Unfiltered: Threat & Political Views

  by  |  October 31st, 2008  |  Published in All, Blog


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The story is certainly topical, but it’s also fraught with controversy. The facile and subjective conclusion a person (or at least a left-leaning person) might tend to make is that conservatives/republicans are more easily frightened than liberals/democrats. Or worse, that conservatives are the way they are because they are wimps.

In fact, we’re told that The Daily Show also recently visited researcher John Hibbing, and I suspect that’s how they intend to play it. (And probably to hilarious effect.)

But as Sunita Reed points out in her article on this research, Hibbing wanted to come up with an experiment that he deemed to be non-political. Or at least one that was blind to the labels "liberal" and "conservative."

Whether he succeeded is up for debate. Opinions about many of the issues this research is based on very often fall along party lines, but there are also exceptions. So we thought you would be interested in seeing the exact issues people were asked to vote on.

Hibbing’s team used a well-known "political concepts" questionnaire known as the Wilson-Patterson Attitude Inventory, and only focused on 18 of the 28 questions in it. Respondents were asked to "Please indicate whether you agree or disagree with":

Original Story

Threat and Politics- New research has found that people with strong opposing political views might also have very different physical responses to threat.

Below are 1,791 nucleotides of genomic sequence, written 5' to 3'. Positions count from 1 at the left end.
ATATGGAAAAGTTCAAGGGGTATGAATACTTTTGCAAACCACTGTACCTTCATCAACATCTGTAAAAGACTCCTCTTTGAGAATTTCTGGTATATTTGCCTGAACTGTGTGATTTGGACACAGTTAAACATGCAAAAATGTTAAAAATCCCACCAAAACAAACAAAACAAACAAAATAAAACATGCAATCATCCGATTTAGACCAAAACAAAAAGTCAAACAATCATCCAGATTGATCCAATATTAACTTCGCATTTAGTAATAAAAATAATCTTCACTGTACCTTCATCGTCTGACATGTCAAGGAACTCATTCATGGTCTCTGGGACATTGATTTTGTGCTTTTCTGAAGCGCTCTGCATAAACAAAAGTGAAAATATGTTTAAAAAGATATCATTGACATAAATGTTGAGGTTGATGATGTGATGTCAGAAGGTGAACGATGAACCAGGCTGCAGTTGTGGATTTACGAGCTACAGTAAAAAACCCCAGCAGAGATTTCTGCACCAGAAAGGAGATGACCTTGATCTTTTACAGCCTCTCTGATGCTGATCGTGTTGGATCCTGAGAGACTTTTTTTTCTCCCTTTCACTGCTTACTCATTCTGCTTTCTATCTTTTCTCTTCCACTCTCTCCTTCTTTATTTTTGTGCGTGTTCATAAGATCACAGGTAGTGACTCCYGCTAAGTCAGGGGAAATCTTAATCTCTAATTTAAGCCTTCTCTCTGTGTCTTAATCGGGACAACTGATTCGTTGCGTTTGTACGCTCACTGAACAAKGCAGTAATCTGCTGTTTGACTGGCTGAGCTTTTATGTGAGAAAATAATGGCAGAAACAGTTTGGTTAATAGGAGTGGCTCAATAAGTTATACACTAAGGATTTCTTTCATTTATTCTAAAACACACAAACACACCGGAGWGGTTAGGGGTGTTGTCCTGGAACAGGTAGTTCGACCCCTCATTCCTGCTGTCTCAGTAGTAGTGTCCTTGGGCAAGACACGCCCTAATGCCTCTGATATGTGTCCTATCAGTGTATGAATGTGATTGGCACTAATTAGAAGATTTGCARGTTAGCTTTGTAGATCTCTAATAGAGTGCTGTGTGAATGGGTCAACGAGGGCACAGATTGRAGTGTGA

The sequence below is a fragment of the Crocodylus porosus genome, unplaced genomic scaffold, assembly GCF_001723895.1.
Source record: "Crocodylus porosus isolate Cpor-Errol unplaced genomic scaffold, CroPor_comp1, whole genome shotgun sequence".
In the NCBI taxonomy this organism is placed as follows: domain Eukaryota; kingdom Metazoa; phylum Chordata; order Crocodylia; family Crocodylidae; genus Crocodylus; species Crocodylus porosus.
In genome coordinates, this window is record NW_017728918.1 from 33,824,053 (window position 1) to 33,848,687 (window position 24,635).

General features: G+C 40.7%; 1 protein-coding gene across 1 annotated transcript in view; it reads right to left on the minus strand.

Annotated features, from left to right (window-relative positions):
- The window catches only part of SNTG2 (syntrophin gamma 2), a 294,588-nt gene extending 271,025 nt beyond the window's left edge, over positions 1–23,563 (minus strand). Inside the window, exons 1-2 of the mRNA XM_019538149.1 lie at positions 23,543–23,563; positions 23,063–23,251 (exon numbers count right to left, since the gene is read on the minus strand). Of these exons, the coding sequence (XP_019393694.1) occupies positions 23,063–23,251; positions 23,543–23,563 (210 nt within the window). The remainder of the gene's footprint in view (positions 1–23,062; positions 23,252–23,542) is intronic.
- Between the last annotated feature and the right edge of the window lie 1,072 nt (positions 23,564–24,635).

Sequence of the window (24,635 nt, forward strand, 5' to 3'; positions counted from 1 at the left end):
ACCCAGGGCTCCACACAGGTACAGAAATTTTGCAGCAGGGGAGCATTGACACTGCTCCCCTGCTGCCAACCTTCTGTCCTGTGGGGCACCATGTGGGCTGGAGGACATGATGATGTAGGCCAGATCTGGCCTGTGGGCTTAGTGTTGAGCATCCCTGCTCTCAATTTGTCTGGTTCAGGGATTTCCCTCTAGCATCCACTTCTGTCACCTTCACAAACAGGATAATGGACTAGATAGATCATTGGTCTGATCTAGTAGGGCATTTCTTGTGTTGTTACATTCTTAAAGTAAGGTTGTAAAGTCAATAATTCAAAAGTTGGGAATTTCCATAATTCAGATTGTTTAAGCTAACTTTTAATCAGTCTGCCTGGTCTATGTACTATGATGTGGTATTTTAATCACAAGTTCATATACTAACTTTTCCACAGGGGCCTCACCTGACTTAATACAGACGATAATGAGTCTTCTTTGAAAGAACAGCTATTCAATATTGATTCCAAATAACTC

• Military spending
• Warrantless searches
• Death penalty
• Patriot Act
• Obedience
• Patriotism
• Iraq war
• School prayer
• Biblical truth
• Pacifism
• Illegal immigration
• Gun control
• Foreign aid
• Compromise
• Premarital sex
• Gay marriage
• Abortion rights
• Pornography

Hibbing wanted to look at “socially protective policies” or policies that “protect the social order.” These include not just external but also internal (or "norm-violating") threats.

It’s true that issues like military spending, warrantless searches and the death penalty are a) "socially protective" and b) mainly conservative policies.

However consider an issue like gun control. Controlling guns is "socially protective" because less guns on the streets means less danger. But gun control is largely a liberal stance.

There are also several issues – patriotism, compromise — which you cannot relegate as either liberal or conservative. (Except for the fact that either group is likely to say they are more patriotic, or more likely to compromise.)

And then there are some issues – pacifism, foreign aid – which, to me, don’t have a clear relationship with "protecting the social order."

So, yes, there does seem to be something here that gives new insight into what makes a person liberal or conservative, but it’s small, and it’s only a start.

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Responses

  1. Threat and Politics: Are Political Views Rooted in Biology? | ScienCentral | Science Videos | Science News says:

    November 1st, 2008 at 7:51 am (#)

    [...] Read Brad Kloza’s personal thoughts on this story, as well as the list of questions used in the study, in Unfiltered: Threat & Political Views. [...]

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